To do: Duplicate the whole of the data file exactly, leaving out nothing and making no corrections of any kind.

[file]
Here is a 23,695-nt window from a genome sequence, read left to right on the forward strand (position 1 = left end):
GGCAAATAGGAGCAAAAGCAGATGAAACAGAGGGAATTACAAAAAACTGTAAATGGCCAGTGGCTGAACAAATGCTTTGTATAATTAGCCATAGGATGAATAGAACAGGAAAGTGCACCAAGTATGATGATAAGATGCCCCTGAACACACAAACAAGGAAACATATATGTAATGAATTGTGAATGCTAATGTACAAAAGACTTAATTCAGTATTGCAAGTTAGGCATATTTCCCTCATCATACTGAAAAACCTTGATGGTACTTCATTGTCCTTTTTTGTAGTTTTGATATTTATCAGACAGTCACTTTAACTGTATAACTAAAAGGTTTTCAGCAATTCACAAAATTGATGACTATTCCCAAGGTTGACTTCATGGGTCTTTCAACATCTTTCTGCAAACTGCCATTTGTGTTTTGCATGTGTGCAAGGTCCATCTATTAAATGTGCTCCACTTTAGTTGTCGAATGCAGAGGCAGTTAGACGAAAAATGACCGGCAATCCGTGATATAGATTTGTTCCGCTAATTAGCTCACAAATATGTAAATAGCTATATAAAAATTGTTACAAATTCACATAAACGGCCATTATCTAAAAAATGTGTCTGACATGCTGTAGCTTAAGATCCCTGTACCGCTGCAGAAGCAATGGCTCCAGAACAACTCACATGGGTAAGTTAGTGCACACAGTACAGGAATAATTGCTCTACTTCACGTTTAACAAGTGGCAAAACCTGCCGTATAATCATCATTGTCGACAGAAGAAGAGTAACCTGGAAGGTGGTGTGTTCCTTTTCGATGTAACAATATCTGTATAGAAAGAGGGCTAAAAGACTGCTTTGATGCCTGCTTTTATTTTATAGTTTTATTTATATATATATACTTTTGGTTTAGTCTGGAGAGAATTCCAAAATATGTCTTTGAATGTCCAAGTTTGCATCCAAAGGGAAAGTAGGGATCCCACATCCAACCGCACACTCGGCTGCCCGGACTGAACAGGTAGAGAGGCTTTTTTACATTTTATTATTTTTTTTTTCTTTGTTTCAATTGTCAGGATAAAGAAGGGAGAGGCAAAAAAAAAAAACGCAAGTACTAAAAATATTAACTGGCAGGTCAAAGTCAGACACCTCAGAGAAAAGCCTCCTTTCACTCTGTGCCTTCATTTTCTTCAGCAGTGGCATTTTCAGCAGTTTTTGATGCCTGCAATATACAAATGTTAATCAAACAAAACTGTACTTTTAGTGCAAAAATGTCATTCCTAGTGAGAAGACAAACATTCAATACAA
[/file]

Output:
Here is a 23,695-nt window from a genome sequence, read left to right on the forward strand (position 1 = left end):
GGCAAATAGGAGCAAAAGCAGATGAAACAGAGGGAATTACAAAAAACTGTAAATGGCCAGTGGCTGAACAAATGCTTTGTATAATTAGCCATAGGATGAATAGAACAGGAAAGTGCACCAAGTATGATGATAAGATGCCCCTGAACACACAAACAAGGAAACATATATGTAATGAATTGTGAATGCTAATGTACAAAAGACTTAATTCAGTATTGCAAGTTAGGCATATTTCCCTCATCATACTGAAAAACCTTGATGGTACTTCATTGTCCTTTTTTGTAGTTTTGATATTTATCAGACAGTCACTTTAACTGTATAACTAAAAGGTTTTCAGCAATTCACAAAATTGATGACTATTCCCAAGGTTGACTTCATGGGTCTTTCAACATCTTTCTGCAAACTGCCATTTGTGTTTTGCATGTGTGCAAGGTCCATCTATTAAATGTGCTCCACTTTAGTTGTCGAATGCAGAGGCAGTTAGACGAAAAATGACCGGCAATCCGTGATATAGATTTGTTCCGCTAATTAGCTCACAAATATGTAAATAGCTATATAAAAATTGTTACAAATTCACATAAACGGCCATTATCTAAAAAATGTGTCTGACATGCTGTAGCTTAAGATCCCTGTACCGCTGCAGAAGCAATGGCTCCAGAACAACTCACATGGGTAAGTTAGTGCACACAGTACAGGAATAATTGCTCTACTTCACGTTTAACAAGTGGCAAAACCTGCCGTATAATCATCATTGTCGACAGAAGAAGAGTAACCTGGAAGGTGGTGTGTTCCTTTTCGATGTAACAATATCTGTATAGAAAGAGGGCTAAAAGACTGCTTTGATGCCTGCTTTTATTTTATAGTTTTATTTATATATATATACTTTTGGTTTAGTCTGGAGAGAATTCCAAAATATGTCTTTGAATGTCCAAGTTTGCATCCAAAGGGAAAGTAGGGATCCCACATCCAACCGCACACTCGGCTGCCCGGACTGAACAGGTAGAGAGGCTTTTTTACATTTTATTATTTTTTTTTTCTTTGTTTCAATTGTCAGGATAAAGAAGGGAGAGGCAAAAAAAAAAAACGCAAGTACTAAAAATATTAACTGGCAGGTCAAAGTCAGACACCTCAGAGAAAAGCCTCCTTTCACTCTGTGCCTTCATTTTCTTCAGCAGTGGCATTTTCAGCAGTTTTTGATGCCTGCAATATACAAATGTTAATCAAACAAAACTGTACTTTTAGTGCAAAAATGTCATTCCTAGTGAGAAGACAAACATTCAATACAA